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The U.K. economy unexpectedly shrank ahead of the general election, casting doubt over whether there was any growth at all in the fourth quarter.
The figures will add to concerns at the Bank of England, where officials are debating whether further stimulus is needed if economic weakness persists. Three policy makers, including Governor Mark Carney, have flagged the possibility of an interest-rate cut in the past week, sending the pound lower and sparking an increase in market bets on a move as soon as this month.
Gross domestic product fell 0.3% in November, missing forecasts for unchanged output on the month. It means growth of around 0.2% was needed in December to prevent the economy contracting in the fourth quarter.
The figures reflect caution in the run-up to the December election, with the dominant services industry contracting 0.3% -- the biggest decline since early 2018. Overall economic growth of 0.6% from a year earlier was the weakest since mid-2012.
The pound fell for a fifth day against the dollar, dropping as much as 0.8% to $1.2966. Gilts rose, led by shorter tenors, and five-year yields fell to the lowest since early December.
Carney said last week that the BOE has plenty of policy room to act if necessary, and officials Silvana Tenreyro and Gertjan Vlieghe warned they could join two other colleagues calling for cheaper borrowing costs. Markets have put about a 50% chance on a rate cut this month.
What Bloomberg’s Economists Say...
“Our central forecast is for uncertainty to ease, prompting a turnaround in the outlook for the economy that prevents the MPC from cutting in the near term. But we recognize this call hangs in the balance. Any downside surprises relative to our expectations would lead us to reconsider it.”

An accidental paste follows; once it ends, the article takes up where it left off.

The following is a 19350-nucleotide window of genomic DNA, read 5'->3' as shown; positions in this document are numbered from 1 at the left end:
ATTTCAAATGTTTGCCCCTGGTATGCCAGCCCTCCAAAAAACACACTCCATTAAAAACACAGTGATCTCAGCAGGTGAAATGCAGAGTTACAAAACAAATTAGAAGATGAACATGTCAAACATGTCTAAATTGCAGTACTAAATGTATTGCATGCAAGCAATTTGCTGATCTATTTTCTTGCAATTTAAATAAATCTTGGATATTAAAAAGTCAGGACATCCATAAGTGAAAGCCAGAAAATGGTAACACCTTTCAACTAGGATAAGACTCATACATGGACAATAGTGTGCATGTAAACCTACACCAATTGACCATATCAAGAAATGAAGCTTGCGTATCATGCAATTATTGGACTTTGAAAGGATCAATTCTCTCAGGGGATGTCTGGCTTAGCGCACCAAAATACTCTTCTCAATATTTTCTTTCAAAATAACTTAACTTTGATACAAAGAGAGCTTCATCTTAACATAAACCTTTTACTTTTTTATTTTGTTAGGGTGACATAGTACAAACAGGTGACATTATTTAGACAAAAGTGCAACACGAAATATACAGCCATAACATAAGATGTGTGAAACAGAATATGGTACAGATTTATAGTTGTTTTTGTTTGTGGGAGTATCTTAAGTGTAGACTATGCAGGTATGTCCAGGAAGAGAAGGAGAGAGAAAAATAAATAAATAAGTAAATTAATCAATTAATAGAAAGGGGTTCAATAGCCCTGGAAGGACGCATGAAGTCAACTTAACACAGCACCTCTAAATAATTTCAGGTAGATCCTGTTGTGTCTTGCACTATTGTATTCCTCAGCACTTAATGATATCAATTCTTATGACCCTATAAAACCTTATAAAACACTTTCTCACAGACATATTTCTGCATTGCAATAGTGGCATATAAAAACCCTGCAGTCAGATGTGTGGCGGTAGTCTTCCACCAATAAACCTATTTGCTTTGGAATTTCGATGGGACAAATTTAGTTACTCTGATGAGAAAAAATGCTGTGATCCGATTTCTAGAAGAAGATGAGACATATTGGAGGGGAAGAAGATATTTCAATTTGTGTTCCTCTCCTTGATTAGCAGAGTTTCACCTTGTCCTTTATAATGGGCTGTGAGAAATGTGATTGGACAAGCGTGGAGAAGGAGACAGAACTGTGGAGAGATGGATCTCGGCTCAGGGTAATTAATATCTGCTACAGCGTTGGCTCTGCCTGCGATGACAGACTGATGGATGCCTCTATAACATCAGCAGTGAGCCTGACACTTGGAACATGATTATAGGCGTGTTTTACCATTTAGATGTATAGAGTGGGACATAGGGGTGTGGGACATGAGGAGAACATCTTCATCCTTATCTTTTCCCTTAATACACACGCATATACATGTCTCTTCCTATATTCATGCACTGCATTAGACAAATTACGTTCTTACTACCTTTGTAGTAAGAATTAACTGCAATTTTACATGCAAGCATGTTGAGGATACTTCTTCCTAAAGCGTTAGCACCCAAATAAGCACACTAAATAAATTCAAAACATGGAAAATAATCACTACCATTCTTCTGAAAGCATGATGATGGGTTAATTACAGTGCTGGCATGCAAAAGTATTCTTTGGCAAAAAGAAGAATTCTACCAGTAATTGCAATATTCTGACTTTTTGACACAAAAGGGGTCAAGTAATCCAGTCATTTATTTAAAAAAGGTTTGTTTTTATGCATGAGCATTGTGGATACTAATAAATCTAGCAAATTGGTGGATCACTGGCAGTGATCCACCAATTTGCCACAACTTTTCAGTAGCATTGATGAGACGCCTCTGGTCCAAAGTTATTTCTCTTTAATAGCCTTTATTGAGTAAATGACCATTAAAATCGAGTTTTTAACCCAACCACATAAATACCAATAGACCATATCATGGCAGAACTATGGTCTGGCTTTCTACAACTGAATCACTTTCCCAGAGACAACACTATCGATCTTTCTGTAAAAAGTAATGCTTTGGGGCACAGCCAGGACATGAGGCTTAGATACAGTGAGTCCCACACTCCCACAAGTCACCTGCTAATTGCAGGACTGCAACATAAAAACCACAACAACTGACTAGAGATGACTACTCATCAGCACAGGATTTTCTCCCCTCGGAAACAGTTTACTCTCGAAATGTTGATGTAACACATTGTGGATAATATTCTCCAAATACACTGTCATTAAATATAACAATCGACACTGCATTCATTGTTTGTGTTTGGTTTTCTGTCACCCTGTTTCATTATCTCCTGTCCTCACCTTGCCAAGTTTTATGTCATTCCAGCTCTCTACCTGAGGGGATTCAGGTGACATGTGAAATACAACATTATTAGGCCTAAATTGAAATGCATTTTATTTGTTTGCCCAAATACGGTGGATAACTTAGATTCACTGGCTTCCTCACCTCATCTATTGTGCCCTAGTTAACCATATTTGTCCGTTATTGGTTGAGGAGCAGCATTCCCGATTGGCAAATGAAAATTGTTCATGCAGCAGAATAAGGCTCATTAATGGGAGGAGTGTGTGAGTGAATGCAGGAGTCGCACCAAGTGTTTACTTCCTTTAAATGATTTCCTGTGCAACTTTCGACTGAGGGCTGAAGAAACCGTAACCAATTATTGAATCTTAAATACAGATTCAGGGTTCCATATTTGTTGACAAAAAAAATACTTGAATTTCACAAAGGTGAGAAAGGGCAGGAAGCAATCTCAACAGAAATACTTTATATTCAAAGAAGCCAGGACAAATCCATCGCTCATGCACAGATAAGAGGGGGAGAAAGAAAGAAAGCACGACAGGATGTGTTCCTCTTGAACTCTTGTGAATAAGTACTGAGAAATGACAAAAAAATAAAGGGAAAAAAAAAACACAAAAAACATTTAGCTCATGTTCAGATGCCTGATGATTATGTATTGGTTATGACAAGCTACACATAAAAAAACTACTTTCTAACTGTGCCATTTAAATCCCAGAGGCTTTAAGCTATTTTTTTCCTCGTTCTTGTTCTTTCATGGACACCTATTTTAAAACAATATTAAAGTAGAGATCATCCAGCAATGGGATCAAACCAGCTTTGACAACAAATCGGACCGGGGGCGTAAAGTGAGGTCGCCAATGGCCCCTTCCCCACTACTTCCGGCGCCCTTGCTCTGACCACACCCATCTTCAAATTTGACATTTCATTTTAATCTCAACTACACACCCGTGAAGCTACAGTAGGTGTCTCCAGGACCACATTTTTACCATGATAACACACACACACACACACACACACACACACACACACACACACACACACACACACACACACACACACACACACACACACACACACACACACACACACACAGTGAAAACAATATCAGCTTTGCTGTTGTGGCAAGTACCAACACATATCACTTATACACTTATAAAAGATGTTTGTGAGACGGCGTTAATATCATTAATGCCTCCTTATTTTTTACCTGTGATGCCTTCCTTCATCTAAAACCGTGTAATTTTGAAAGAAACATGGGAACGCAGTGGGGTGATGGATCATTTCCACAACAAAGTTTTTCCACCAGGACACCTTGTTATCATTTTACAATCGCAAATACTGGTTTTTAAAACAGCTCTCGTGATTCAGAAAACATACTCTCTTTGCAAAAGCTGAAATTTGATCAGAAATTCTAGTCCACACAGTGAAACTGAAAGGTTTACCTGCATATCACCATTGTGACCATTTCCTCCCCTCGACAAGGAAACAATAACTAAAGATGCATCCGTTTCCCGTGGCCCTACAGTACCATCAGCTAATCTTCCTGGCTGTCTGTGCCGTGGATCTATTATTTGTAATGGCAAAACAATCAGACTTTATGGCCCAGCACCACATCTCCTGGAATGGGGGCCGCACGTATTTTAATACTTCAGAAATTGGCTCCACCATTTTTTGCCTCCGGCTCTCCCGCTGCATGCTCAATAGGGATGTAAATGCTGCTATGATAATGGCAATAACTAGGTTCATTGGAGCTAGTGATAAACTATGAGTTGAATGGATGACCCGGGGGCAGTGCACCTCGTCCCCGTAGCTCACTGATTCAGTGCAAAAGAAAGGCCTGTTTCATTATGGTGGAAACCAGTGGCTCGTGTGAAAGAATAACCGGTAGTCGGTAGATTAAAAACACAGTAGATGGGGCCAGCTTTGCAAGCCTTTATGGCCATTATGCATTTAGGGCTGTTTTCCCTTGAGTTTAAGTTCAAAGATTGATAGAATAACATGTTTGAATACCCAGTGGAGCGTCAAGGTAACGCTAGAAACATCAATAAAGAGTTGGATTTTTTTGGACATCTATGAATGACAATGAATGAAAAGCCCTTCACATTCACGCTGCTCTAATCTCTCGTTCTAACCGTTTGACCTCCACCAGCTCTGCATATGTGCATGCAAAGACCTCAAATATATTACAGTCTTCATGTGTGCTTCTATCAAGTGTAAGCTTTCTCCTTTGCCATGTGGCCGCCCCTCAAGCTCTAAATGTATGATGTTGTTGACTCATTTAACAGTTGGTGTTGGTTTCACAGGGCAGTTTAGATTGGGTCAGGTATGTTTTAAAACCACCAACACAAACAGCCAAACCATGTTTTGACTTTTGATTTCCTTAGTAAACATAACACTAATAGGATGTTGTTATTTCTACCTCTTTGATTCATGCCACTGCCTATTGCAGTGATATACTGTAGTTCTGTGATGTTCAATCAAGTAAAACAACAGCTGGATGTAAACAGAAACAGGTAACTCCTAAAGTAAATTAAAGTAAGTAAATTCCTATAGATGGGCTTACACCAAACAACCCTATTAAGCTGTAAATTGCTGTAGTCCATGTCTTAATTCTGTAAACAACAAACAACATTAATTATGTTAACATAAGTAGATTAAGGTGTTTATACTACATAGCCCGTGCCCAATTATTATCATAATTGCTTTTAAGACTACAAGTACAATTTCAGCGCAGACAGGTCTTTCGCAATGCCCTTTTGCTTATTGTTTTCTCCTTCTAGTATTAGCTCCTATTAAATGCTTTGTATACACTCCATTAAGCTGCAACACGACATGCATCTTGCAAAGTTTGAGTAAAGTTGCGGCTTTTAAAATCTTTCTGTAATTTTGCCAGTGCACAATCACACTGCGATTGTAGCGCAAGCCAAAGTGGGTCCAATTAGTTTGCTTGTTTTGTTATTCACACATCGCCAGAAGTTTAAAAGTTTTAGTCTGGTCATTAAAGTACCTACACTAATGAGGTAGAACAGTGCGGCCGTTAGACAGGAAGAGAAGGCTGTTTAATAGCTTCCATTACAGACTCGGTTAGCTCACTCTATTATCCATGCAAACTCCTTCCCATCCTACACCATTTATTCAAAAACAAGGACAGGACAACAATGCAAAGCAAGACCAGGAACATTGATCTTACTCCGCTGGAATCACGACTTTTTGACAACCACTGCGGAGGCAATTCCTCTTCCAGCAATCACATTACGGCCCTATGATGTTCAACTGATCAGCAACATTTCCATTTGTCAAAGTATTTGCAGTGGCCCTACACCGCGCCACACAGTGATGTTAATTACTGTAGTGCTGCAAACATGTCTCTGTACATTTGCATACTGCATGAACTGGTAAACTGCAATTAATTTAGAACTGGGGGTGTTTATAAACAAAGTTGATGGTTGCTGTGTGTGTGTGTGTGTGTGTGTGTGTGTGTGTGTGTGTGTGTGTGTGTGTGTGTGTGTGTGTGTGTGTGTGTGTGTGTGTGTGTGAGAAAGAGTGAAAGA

--Dan Hanson. Read the full REACT
BOE officials will have plenty of economic numbers to digest before announcing their next interest-rate decision on Jan. 30. This week sees the release of inflation data and retail sales, with unemployment figures due next week. There’s also Purchasing Managers Index for January, which will provide a snaphot of the economy at the start of 2020.
Surveys taken after December’s election suggest Prime Minister Boris Johnson’s emphatic victory delivered a sharp boost to confidence. The question is whether that momentum can be maintained.
Britain is due to leave the European Union at the end of the month, and many doubt Johnson can deliver on his pledge to strike a trade deal with the bloc by the end of the year. If he fails, Britain will once again be facing a disruptive cliff-edge Brexit.
Upward revisions to September and October meant the economy posted modest growth in the latest three months, though it was still the weakest performance since July. The National Institute of Economic and Social Research estimates that figures due on Feb. 11 will show the economy stagnated in the fourth quarter, with growth for 2019 as a whole little changed at 1.4%.
Manufacturing output fell 1.7% in November, partly reflecting car factories shutting down to avoid supply disruptions immediately following the now-postponed Oct. 31 Brexit deadline. Auto output alone fell more than 6%. The drop may also be due to some orders being brought forward to October. Construction output rose 1.9%, rebounding from a weak October.
(Updates with Niesr estimate in penultimate paragraph)
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